Determine Strengths and Weaknesses
Before you begin instruction, you need to determine the phonological and phonetic strengths and weaknesses your student has. So that there is no confusion, let’s quickly review the definitions of some very important terms related to literacy instruction.
Phonological Awareness: As described by Reading Rockets, “Phonological awareness is a broad skill that includes identifying and manipulating units of oral language – parts such as words, syllables, and onsets and rimes. Children who have phonological awareness are able to identify and make oral rhymes, can clap out the number of syllables in a word, and can recognize words with the same initial sounds like ‘money’ and ‘mother.'”
Phonemic Awareness: This is actually a subset of skills within phonological awareness that deals specifically with individual phonemes (sounds). Phonemic awareness is the ability to hear, identify, and manipulate individual sounds-phonemes–in spoken words.
Both of these skills are purely auditory- NO print! When you assess these skills, you are either working with pictures or just spoken words. A student with dyslexia will almost always have difficulty with phonological tasks.
Phonics: Phonics is the connection between graphemes (letter symbols) and sounds. This is the set of skills where children learn the sounds that are represented by specific letters or groups of letters. Using this knowledge, they are able to read and spell words.
A good strengths and weaknesses evaluation will address both phonological skills and phonetic skills. I also like to look at spelling rules knowledge and syllable division in students grade 3 and above.
1. When I evaluate a student, I start with phonological awareness. I developed a comprehensive assessment that allows you to look at their skills in depth. You can access this assessment FREE for a limited time here!
2. Next, I check the student’s ability to decode words. To get an accurate picture of the student’s decoding skills, I use a Nonsense word reading test that was published by Scholastic. I love this because it breaks the phonics skills into developmental sections. I generally administer sections A and B together no matter what – these sections tell me about their ability to decode short vowel words. Sections C and D tell me about their knowledge and application of vowel teams. Section E tells me how they attack multi-syllabic words.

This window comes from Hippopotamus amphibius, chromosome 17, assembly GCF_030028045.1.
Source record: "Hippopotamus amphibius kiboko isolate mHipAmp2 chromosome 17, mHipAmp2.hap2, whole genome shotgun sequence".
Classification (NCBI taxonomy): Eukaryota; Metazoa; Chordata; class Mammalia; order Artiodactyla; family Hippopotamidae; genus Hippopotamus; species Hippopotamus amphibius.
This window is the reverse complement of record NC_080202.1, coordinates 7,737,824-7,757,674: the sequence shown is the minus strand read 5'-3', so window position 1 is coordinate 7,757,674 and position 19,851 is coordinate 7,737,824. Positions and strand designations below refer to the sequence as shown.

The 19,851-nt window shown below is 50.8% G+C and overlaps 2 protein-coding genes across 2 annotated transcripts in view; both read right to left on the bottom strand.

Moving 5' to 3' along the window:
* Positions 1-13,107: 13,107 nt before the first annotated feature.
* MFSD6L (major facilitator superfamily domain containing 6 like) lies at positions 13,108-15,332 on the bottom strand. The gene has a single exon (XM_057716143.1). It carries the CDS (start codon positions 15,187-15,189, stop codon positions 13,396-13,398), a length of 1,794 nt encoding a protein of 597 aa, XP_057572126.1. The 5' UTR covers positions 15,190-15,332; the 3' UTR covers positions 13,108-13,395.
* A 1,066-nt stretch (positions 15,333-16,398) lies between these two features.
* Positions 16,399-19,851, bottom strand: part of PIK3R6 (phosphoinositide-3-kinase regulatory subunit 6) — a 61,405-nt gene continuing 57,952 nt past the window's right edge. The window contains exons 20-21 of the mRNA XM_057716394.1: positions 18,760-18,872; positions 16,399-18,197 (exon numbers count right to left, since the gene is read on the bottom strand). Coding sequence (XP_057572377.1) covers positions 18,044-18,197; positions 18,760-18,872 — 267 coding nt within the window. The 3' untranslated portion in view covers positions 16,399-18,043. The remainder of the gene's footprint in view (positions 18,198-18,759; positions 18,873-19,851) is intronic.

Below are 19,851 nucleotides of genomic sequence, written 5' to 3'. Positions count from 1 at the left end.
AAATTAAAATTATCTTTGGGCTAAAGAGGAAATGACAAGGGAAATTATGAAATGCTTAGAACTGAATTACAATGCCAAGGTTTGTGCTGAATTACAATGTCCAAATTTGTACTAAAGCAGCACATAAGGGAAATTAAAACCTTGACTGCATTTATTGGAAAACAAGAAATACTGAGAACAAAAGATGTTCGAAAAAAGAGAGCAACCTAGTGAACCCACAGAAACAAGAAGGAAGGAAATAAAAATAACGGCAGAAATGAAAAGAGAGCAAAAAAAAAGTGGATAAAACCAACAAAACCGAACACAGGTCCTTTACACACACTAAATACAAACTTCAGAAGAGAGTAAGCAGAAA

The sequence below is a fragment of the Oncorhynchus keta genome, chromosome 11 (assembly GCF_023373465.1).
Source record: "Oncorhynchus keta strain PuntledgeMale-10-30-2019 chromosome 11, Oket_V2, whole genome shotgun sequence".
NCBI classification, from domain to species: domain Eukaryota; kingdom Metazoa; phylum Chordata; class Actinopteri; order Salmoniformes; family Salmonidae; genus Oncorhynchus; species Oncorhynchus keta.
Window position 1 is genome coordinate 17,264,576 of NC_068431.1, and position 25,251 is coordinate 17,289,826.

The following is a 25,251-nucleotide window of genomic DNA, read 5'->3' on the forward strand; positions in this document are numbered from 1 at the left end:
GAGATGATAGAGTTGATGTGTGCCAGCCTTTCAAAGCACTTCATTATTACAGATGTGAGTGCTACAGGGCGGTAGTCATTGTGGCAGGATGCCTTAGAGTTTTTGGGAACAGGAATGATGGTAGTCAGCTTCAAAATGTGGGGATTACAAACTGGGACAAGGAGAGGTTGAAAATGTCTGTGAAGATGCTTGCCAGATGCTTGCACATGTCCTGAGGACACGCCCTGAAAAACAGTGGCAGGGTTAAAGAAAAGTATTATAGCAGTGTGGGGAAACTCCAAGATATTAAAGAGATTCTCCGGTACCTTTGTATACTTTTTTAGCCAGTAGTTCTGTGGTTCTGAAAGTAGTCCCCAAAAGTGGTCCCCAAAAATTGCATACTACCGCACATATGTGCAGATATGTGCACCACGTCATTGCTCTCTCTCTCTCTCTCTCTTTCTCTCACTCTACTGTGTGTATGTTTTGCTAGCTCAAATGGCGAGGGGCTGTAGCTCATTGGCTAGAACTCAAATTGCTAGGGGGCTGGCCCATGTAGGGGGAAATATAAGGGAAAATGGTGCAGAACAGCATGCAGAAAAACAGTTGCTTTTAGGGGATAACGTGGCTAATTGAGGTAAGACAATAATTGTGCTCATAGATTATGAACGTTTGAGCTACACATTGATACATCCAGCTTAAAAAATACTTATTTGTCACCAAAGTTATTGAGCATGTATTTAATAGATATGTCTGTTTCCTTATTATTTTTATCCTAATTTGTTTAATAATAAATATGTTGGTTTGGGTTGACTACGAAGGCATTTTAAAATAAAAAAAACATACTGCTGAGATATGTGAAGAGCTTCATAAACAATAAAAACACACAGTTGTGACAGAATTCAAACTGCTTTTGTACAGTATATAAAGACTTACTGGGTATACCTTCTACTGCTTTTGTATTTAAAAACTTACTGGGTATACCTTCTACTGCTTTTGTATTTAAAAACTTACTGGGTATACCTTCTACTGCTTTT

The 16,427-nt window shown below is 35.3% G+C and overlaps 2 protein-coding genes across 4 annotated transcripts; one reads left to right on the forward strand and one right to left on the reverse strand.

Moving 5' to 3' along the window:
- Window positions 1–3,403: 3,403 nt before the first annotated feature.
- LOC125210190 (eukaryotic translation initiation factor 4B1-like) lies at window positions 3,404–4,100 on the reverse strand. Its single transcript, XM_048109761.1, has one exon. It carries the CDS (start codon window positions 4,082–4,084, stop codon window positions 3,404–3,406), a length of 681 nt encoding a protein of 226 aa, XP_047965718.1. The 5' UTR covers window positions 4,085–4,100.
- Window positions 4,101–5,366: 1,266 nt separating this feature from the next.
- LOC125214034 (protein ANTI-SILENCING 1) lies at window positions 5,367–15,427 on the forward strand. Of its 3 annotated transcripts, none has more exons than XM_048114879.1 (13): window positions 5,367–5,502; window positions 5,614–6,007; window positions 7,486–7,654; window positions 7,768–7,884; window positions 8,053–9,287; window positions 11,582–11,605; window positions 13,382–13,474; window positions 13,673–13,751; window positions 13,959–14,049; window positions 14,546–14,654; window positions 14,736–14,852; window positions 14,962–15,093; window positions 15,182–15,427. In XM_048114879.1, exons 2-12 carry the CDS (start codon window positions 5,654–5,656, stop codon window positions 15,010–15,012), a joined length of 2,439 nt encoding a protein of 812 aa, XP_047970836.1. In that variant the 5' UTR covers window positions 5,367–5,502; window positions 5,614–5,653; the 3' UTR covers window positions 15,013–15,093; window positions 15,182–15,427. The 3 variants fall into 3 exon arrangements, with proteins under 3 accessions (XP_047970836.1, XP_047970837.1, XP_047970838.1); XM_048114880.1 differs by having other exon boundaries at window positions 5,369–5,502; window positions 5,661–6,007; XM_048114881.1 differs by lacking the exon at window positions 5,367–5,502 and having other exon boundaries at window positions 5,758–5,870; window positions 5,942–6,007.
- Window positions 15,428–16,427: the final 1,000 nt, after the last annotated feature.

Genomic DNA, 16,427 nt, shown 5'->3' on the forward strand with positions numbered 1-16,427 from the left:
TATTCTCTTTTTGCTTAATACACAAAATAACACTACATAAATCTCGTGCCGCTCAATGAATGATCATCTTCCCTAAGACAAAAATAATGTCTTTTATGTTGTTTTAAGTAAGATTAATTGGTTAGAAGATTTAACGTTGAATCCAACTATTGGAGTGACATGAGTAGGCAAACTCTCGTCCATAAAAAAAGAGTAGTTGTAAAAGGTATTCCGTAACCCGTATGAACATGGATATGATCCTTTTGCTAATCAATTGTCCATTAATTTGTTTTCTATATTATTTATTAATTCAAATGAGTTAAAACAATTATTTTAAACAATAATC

Here is the page I created for the students to read from:
*** Something to look for when analyzing this data- do they make mistakes that would indicate that they have visual tracking problems? For example, this student made some errors that indicate her eyes are having trouble staying on the same line.
Look at number 1. See how her first attempt used a “d” for the last sound, possibly because her eyes dropped and looked at the ending letter below in chab (add a reversal to that mix)?
Look at number 4. She initially said “whiz,” possibly from seeing the “zz” in the word below.
3. Third, I assess a student’s phonics ability with spelling nonsense words. Again, by using nonsense words, I can ascertain exactly what skills they know without having to take their visual memory into account. I created this assessment utilizing the scope and sequence of phonics skills presented in the dyslexia intervention program Take Flight. The feature guide will help you analyze errors to determine areas of strengths and weaknesses. You can access those here FREE for a limited time!
4. Finally, I assess the student’s ability to spell real words using the Words Their Way spelling inventory. This lets me determine how much they use their visual memory in spelling. Depending on how well they did on the nonsense word spelling test AND their age, I choose ONE of the following tests. The Primary Spelling Inventory is generally used for students in 3rd grade and under. The Elementary Spelling Inventory works better for 4th grade and up. Again, I use the previous assessments to help me decide which inventory to use. These feature guides have been created from the fabulous site SecondStoryWindow.net and I encourage you to check it out for further information
Using Assessment Information to Drive Instruction
Now that you know the skills that your student needs instruction, you are ready to provide instruction in the gap areas. Click on the skill below to take you to a page with ideas for intervention.